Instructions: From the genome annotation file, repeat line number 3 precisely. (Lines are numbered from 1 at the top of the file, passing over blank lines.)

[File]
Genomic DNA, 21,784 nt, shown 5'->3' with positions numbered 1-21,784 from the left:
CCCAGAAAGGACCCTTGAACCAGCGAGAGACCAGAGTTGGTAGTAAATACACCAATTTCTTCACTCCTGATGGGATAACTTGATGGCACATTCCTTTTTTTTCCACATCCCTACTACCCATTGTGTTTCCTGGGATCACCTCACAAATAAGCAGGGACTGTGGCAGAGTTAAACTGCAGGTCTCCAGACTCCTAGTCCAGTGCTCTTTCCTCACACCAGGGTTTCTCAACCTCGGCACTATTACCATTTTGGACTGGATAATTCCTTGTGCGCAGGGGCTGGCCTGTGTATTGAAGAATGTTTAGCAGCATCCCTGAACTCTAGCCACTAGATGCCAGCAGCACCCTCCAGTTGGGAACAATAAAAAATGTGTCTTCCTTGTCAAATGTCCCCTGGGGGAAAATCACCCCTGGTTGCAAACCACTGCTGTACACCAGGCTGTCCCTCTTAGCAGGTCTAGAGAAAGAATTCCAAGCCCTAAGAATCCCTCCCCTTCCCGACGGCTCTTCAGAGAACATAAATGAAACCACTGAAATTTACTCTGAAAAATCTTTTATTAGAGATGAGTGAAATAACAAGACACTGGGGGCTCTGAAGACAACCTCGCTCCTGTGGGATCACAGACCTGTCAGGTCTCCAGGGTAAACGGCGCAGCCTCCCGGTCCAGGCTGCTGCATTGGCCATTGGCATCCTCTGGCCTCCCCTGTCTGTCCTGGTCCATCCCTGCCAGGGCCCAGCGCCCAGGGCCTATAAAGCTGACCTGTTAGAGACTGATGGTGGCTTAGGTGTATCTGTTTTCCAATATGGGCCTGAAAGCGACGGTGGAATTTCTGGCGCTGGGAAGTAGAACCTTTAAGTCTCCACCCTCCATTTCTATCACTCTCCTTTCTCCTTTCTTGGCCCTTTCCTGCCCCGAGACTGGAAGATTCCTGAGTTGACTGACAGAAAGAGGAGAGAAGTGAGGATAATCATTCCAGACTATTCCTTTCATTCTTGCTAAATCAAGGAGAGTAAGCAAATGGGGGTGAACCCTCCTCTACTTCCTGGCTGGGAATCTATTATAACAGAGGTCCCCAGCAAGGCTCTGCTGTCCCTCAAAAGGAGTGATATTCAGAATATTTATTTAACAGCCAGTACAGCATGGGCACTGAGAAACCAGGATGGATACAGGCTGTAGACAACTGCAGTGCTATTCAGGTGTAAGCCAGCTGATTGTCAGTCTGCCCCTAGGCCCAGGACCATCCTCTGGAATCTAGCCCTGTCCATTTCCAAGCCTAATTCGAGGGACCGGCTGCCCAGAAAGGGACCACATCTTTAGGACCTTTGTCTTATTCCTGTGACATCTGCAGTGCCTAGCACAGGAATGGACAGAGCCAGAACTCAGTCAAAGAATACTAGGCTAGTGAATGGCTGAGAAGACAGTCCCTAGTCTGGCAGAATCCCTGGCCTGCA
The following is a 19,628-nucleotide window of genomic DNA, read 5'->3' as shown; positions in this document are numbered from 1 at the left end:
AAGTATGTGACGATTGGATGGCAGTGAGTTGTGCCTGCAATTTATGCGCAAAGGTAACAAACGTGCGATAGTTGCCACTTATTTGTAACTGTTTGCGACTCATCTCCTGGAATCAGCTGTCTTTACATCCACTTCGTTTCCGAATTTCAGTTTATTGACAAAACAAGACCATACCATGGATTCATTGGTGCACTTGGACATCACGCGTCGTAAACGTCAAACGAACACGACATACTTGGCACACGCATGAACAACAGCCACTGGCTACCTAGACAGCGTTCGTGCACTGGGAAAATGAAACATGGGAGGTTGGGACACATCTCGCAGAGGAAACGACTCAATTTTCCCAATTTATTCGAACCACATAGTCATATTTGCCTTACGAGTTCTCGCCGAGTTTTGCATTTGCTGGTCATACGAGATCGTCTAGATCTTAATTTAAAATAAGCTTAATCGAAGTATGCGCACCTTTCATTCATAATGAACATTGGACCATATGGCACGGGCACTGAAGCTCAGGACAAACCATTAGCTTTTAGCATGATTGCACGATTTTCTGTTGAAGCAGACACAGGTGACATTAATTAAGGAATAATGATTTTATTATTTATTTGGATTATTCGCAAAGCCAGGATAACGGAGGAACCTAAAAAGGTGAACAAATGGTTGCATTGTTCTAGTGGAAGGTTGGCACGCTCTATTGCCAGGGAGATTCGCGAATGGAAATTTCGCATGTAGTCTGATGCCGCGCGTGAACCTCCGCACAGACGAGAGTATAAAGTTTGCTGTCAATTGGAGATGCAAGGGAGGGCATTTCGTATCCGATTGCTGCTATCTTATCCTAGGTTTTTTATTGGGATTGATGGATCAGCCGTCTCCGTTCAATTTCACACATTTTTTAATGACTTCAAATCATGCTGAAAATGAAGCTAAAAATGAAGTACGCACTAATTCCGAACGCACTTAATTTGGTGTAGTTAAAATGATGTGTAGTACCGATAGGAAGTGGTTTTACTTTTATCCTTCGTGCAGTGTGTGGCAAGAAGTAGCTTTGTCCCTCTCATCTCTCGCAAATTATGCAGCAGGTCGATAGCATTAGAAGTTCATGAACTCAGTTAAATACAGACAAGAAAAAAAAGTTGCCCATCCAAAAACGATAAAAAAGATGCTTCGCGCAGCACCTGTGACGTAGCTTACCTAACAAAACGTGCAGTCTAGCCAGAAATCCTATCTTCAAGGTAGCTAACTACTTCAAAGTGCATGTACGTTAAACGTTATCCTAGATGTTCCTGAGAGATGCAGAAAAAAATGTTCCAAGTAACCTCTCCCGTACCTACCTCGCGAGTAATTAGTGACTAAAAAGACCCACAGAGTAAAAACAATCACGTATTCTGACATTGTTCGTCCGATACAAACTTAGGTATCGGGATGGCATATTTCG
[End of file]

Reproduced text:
The following is a 19,628-nucleotide window of genomic DNA, read 5'->3' as shown; positions in this document are numbered from 1 at the left end: